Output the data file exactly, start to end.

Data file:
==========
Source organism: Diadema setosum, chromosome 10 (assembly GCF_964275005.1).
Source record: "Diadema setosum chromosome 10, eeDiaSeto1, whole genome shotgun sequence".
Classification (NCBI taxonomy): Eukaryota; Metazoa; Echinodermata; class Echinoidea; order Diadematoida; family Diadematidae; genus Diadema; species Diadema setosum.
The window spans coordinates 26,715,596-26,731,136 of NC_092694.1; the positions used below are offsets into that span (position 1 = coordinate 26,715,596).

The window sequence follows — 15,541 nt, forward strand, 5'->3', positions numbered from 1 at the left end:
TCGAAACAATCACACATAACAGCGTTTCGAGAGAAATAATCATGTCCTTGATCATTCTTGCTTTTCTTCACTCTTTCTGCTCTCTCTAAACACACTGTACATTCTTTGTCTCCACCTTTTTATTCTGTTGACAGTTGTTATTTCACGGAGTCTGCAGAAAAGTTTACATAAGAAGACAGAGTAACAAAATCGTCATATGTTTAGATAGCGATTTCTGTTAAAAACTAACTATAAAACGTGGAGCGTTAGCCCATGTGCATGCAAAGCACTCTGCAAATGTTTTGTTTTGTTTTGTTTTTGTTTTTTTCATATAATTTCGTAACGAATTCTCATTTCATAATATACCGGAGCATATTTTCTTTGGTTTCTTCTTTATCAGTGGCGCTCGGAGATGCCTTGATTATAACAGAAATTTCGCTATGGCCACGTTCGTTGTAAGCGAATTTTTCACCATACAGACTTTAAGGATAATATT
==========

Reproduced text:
Source organism: Diadema setosum, chromosome 10 (assembly GCF_964275005.1).
Source record: "Diadema setosum chromosome 10, eeDiaSeto1, whole genome shotgun sequence".
Classification (NCBI taxonomy): Eukaryota; Metazoa; Echinodermata; class Echinoidea; order Diadematoida; family Diadematidae; genus Diadema; species Diadema setosum.
The window spans coordinates 26,715,596-26,731,136 of NC_092694.1; the positions used below are offsets into that span (position 1 = coordinate 26,715,596).

The window sequence follows — 15,541 nt, forward strand, 5'->3', positions numbered from 1 at the left end:
TCGAAACAATCACACATAACAGCGTTTCGAGAGAAATAATCATGTCCTTGATCATTCTTGCTTTTCTTCACTCTTTCTGCTCTCTCTAAACACACTGTACATTCTTTGTCTCCACCTTTTTATTCTGTTGACAGTTGTTATTTCACGGAGTCTGCAGAAAAGTTTACATAAGAAGACAGAGTAACAAAATCGTCATATGTTTAGATAGCGATTTCTGTTAAAAACTAACTATAAAACGTGGAGCGTTAGCCCATGTGCATGCAAAGCACTCTGCAAATGTTTTGTTTTGTTTTGTTTTTGTTTTTTTCATATAATTTCGTAACGAATTCTCATTTCATAATATACCGGAGCATATTTTCTTTGGTTTCTTCTTTATCAGTGGCGCTCGGAGATGCCTTGATTATAACAGAAATTTCGCTATGGCCACGTTCGTTGTAAGCGAATTTTTCACCATACAGACTTTAAGGATAATATT